Is it possible that any singer has a range of three octaves? I've read that some singers have this range, but I doubt it. It seems impossible under normal circumstances.
Maybe under extraordinary circumstances and for a short duration. For instance, if you're being chased by a tiger or you're falling off a high cliff. The evidence would be anecdotal because the witnesses don't have adequate time to record the events.
Thanks. I didn't see your post. I just found her on Wikipedia. She had two names, not one.
Sumac in 1954
Sumac in 1954
Birth name Zoila Augusta Emperatriz Chávarri del Castillo
Born September 10, 1922
Died November 1, 2008 (aged 86)
Los Angeles, California, United States
Years active 1942–1996
Yma Sumac (/ˈiːmə ˈsuːmæk/; (September 13, 1922 (birth certificate) or September 10, 1922 (later documents) – November 1, 2008) was a Peruvian-American coloratura soprano. She was one of the most famous exponents of exotica music during the 1950s.
Sumac became an international success based on her extreme vocal range. She had five octaves according to some reports, but other reports (and recordings) document four-and-a-half at the peak of her singing career. (A typical trained singer has a range of about three octaves.) Yma Sumac sold more than 60 million records which makes her one of the best-selling Latin Americans in history and the best-selling Peruvian in history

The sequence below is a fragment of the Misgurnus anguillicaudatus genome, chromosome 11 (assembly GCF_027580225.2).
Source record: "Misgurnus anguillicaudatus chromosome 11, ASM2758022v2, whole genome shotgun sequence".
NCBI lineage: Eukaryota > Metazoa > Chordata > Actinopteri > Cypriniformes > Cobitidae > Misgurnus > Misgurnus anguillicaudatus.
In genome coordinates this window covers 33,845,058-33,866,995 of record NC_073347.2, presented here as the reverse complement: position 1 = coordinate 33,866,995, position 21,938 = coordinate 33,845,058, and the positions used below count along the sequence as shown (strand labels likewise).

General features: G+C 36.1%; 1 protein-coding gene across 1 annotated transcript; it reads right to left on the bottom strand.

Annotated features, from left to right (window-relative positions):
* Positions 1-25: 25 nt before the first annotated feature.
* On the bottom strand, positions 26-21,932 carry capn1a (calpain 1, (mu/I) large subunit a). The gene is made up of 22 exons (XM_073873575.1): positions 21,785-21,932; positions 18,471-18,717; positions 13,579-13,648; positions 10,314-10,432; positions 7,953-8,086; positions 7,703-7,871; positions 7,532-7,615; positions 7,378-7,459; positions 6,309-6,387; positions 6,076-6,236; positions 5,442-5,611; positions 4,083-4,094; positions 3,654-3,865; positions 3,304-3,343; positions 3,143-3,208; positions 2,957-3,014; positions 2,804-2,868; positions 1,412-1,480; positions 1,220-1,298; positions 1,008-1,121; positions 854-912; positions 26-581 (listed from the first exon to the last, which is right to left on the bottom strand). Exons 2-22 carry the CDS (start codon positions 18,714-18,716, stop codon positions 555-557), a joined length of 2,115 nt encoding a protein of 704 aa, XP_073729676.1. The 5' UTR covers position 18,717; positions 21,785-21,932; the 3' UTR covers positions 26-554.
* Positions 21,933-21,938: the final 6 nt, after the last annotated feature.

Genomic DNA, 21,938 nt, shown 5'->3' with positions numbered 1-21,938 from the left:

In one live recording of "Chuncho", she sings a range of over four and a half octaves, from B2 to G♯7. She was able to sing notes in the low baritone register as well as notes above the range of an ordinary soprano. Both low and high extremes can be heard in the song "Chuncho (The Forest Creatures)" (1953). She was also apparently able to sing in a remarkable "double voice".
In 1954, composer and music critic Virgil Thomson described Sumac's voice as "very low and warm, very high and birdlike", noting that her range "is very close to five octaves, but is in no way inhuman or outlandish in sound." In 2012, audio recording restoration expert John H. Haley favorably compared Sumac's tone to opera singers Isabella Colbran, Maria Malibran, and Pauline Viardot. He described Sumac's voice as not having the "bright penetrating peal of a true coloratura soprano", but having in its place "an alluring sweet darkness ... virtually unique in our time."
I've been doing a little research and opera singers typically have a range of two octaves and sometimes up to two and a half octaves. Some tenors stretch their voice into the female range with a controlled falsetto and are called countertenors or as Peter Schickele facetiously called them under-the-counter tenors.